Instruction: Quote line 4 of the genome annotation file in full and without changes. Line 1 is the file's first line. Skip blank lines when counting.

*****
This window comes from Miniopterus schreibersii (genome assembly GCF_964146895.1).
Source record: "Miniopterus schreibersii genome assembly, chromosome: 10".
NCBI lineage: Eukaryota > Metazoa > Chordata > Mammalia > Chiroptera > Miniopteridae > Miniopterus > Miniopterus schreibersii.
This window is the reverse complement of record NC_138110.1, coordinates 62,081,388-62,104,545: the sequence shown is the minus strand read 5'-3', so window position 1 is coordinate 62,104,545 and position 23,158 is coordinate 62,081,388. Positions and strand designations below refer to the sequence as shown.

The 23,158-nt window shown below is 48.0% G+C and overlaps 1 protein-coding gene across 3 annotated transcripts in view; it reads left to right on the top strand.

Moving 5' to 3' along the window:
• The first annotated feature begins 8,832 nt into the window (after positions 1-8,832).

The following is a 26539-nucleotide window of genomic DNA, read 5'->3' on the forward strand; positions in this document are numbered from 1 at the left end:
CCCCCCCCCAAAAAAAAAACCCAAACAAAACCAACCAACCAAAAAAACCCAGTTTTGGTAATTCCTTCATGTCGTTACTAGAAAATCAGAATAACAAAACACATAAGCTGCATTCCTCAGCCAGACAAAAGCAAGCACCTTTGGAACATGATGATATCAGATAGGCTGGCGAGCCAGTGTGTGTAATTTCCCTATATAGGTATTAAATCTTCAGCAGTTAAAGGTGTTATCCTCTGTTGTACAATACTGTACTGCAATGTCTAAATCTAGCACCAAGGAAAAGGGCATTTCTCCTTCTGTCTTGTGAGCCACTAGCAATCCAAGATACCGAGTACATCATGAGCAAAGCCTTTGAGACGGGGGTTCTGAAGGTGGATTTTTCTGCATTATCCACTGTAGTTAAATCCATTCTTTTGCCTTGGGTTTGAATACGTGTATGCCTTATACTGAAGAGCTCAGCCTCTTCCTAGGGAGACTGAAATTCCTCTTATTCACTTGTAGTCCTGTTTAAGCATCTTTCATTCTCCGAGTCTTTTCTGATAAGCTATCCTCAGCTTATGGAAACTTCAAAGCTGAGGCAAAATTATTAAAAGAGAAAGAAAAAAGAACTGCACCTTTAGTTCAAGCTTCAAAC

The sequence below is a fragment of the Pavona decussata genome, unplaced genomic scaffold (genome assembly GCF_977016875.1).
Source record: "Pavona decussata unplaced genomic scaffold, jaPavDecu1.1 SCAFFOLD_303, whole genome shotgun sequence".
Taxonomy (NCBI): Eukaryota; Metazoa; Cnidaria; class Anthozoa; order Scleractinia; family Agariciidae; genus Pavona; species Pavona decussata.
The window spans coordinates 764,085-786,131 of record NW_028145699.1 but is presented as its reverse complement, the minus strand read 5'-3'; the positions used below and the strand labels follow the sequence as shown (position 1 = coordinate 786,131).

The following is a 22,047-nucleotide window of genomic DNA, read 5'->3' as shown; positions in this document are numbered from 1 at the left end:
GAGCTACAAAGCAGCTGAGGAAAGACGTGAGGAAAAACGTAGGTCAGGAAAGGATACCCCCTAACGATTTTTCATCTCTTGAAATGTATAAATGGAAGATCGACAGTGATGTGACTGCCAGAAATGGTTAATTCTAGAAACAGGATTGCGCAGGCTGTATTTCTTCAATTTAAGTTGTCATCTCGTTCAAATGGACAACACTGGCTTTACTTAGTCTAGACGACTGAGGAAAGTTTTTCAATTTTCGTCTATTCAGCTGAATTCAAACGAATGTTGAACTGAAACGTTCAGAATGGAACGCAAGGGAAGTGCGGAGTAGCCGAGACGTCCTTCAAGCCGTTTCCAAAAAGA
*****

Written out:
This window is the reverse complement of record NC_138110.1, coordinates 62,081,388-62,104,545: the sequence shown is the minus strand read 5'-3', so window position 1 is coordinate 62,104,545 and position 23,158 is coordinate 62,081,388. Positions and strand designations below refer to the sequence as shown.